Advantageously, the velocity of the liquid jet is from 5 to 40 m/s, preferably from 10 to 30 m/s, and the flow rate, based on the reactor volume, is from 20 to 200, preferably from 30 to 120, m3 /m3 /h. Expressing this rate per m3 and per h provides a measure of the residence time of the circulating liquid in the reactor volume. The velocity of the liquid in the circulation tube should advantageously be from 1 to 6, preferably from 3 to 4, times as great as in the annular space. In this way, the gas content in the circulation tube and in the annular space become comparable and the density differences become small.
In order that the drive jet liquid can be drawn off gas-free at the bottom of the reactor, a deflector plate is located under the circulation tube, the distance of the plate from the said tube being from 0.1 to 0.5, preferably from 0.2 to 0.3, times the diameter of the circulation tube. The amount of gas entering the reactor is automatically regulated, according to the invention, by having the nozzle orifice dipping into the liquid, the orifice being located at a distance above the circulation tube which is from 0.15 to 3 times the diameter of the said tube.
In the case of heterogeneous reactions with a solid catalyst, it is advantageous to suspend, in the reactor, a second tube which forms an annular space between it and the reactor jacket, the cross-sectional area of the space being from 0.05 to 0.2 times the area of the reactor cross-section. This annular space extends from below the deflector plate to above the height of the nozzle orifice. The reaction product free from catalyst can then be withdrawn from this annular space.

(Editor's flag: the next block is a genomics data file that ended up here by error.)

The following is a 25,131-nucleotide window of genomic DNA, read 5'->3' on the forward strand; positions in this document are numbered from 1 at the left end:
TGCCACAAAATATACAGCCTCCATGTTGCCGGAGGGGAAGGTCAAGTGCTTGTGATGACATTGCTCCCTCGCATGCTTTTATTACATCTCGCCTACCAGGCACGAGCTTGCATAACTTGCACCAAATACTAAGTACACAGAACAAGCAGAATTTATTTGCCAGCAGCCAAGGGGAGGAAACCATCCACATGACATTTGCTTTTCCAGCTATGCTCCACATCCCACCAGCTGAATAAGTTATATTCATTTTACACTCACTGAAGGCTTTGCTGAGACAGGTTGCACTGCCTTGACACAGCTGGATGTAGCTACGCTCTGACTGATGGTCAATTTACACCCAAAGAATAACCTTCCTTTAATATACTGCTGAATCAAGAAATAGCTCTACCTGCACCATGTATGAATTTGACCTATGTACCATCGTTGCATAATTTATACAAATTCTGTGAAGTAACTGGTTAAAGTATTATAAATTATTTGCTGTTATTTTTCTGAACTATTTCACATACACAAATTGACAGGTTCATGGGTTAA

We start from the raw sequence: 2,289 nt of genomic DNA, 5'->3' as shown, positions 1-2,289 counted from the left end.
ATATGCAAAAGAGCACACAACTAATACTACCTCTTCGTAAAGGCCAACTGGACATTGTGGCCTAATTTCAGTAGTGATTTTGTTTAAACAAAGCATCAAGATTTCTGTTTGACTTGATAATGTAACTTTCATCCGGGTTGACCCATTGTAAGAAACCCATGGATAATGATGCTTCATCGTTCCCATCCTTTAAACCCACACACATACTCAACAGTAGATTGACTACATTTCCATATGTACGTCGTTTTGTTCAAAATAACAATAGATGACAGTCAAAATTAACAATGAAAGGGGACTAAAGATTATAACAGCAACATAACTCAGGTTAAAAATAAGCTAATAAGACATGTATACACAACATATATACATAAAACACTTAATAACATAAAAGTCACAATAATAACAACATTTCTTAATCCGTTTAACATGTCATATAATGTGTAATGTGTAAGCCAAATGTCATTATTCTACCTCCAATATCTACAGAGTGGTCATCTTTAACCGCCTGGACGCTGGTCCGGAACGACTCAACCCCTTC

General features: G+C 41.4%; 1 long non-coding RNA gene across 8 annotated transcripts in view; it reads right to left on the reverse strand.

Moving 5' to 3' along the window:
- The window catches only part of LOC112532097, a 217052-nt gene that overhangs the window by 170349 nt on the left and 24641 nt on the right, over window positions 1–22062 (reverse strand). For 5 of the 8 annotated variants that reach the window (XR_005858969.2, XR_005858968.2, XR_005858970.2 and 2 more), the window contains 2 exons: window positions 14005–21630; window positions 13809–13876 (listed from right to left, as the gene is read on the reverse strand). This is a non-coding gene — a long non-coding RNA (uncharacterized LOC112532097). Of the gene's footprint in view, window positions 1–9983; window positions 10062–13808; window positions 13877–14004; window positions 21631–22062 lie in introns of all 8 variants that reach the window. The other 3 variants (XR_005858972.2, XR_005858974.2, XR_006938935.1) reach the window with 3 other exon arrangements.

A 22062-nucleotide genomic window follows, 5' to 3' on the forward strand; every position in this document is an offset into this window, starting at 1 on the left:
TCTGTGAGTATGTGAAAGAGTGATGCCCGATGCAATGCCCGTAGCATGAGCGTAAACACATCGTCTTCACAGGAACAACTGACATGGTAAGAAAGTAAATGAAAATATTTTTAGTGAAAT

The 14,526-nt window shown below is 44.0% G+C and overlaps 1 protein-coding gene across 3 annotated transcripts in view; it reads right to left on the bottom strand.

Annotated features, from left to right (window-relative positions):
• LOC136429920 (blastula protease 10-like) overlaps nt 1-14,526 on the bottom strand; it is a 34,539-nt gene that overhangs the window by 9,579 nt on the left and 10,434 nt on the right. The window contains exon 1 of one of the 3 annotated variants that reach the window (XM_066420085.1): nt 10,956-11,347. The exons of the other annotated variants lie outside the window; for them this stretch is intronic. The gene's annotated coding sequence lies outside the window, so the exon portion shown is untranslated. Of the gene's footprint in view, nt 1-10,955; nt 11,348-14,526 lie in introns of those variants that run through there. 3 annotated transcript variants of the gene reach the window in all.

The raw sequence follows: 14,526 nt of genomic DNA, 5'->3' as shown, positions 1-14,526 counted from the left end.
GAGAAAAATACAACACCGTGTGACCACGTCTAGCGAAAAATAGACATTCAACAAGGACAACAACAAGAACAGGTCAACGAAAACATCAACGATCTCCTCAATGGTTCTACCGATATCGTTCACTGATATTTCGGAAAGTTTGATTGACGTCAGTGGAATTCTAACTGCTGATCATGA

The process claimed thus uses a jet drive in which the nozzle points downwards. The drive jet provides the energy for the circulation in the reactor. Since the nozzle orifice is located in the surface of the liquid, the drive jet carries gas present in the gas space above the liquid into the liquid and this gas becomes very finely dispersed in the circulation tube. This results in very little slip between the liquid and the gas, and in a very high rate of circulation. The majority of the gas bubbles which rise in the annular gap between the circulation tube and the reactor wall are entrained by the stream of liquid into the circulation tube. Under equilibrium conditions, the drive jet therefore only introduces as much gas as causes the liquid level to extend to the nozzle orifice. This limits the gas content in the liquid, which can never become so great that there might be a danger of the circulation of the gas-liquid stream in the reactor collapsing as a result of the formation of large bubbles. Accordingly, the advantage of the process according to the invention is that the gas and--in the case of heterogeneous reactions--also the suspended catalyst are uniformly distributed over the entire reaction space. When the reactor is switched off, the drive nozzle cannot become blocked by catalyst which has settled out. The amount of material in the liquid circulation system outside the reactor is relatively small. Because of the low flow velocity in the lower section of the reactor, below the deflector plate, the pump is able to draw off gas-free liquid.